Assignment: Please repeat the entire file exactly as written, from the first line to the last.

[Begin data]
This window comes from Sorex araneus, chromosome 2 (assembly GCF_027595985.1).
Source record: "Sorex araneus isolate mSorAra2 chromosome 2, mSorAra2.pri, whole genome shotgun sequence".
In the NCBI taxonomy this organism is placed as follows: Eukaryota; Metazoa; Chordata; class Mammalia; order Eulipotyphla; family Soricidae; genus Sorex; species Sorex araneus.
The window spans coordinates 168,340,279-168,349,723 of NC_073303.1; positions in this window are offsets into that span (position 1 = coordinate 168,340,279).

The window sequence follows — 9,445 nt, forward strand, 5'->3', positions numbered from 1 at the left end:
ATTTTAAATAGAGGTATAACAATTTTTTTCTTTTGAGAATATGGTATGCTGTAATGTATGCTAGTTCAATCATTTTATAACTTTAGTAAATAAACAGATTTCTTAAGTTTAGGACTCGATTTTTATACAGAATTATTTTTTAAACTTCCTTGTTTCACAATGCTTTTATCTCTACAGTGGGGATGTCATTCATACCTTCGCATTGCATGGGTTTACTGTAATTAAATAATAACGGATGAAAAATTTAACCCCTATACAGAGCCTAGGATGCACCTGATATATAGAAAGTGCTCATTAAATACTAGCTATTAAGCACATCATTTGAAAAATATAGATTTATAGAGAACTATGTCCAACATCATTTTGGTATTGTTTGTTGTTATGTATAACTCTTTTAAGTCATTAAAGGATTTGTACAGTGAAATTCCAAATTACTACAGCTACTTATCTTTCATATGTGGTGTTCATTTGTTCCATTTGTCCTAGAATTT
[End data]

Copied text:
This window comes from Sorex araneus, chromosome 2 (assembly GCF_027595985.1).
Source record: "Sorex araneus isolate mSorAra2 chromosome 2, mSorAra2.pri, whole genome shotgun sequence".
In the NCBI taxonomy this organism is placed as follows: Eukaryota; Metazoa; Chordata; class Mammalia; order Eulipotyphla; family Soricidae; genus Sorex; species Sorex araneus.
The window spans coordinates 168,340,279-168,349,723 of NC_073303.1; positions in this window are offsets into that span (position 1 = coordinate 168,340,279).

The window sequence follows — 9,445 nt, forward strand, 5'->3', positions numbered from 1 at the left end:
ATTTTAAATAGAGGTATAACAATTTTTTTCTTTTGAGAATATGGTATGCTGTAATGTATGCTAGTTCAATCATTTTATAACTTTAGTAAATAAACAGATTTCTTAAGTTTAGGACTCGATTTTTATACAGAATTATTTTTTAAACTTCCTTGTTTCACAATGCTTTTATCTCTACAGTGGGGATGTCATTCATACCTTCGCATTGCATGGGTTTACTGTAATTAAATAATAACGGATGAAAAATTTAACCCCTATACAGAGCCTAGGATGCACCTGATATATAGAAAGTGCTCATTAAATACTAGCTATTAAGCACATCATTTGAAAAATATAGATTTATAGAGAACTATGTCCAACATCATTTTGGTATTGTTTGTTGTTATGTATAACTCTTTTAAGTCATTAAAGGATTTGTACAGTGAAATTCCAAATTACTACAGCTACTTATCTTTCATATGTGGTGTTCATTTGTTCCATTTGTCCTAGAATTT